I discovered Ghee last summer when attending an Ayuvedic cooking workshop with a lovely friend in Putney, and I fell under its spell for both taste and health reasons. Here I tell you how…
Ghee is simply butter that has been allowed to simmer for at least 20 minutes, so all water and cream have either evaporated or have caramelised at the bottom and on the sides of the pan: The result is a honey-smelling liquid gold that can be used for cooking – even at high temperatures when butter would quickly burn.
Once strained, you can keep Ghee in a jar and it will remain fresh for a few good weeks, but not as long as oil will. I keep mine in the fridge where it solidifies but it can be kept in its liquid state at room temperature.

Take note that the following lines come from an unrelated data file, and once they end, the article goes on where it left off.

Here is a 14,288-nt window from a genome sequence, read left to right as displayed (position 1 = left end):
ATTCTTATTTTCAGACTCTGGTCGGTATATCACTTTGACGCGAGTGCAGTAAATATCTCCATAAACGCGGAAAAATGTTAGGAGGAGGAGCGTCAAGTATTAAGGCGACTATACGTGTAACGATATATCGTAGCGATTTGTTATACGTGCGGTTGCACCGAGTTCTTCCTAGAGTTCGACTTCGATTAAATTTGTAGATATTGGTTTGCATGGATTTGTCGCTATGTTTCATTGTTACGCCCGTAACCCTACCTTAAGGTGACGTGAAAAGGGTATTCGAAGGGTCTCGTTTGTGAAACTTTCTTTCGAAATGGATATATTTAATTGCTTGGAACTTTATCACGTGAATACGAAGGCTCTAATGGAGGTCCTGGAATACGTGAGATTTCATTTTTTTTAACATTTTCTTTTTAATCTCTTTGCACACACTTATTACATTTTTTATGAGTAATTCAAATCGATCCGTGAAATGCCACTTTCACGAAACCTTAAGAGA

Star with two or more packets of unsalted butter and let them melt then simmer in the pan for at least 20 minutes. Skim impurities off the top at regular intervals. Towards the end, raise the heat for a few minutes to allow the last impurities to burn off. Then strain the butter through a fine sieve or muslin into a few clean jars. Label and store in the fridge.
I use it to pan fry vegetables, to cook lentils, tofu, rice or really anything else… It gives a subtle, honey taste to the dish, never burns or smell, and is much better for your heart and arteries than straight butter. It lasts a long time and looks so beautiful that you could even package it with a nice label and bow to give away at Christmas!
Learn more about le health benefits of Ghee by visiting http://www.whfoods.com/genpage.php?tname=newtip&dbid=9
Which ingredients are on your “can’t cook without it” list? Tell me and you might get a jar of Ghee in return!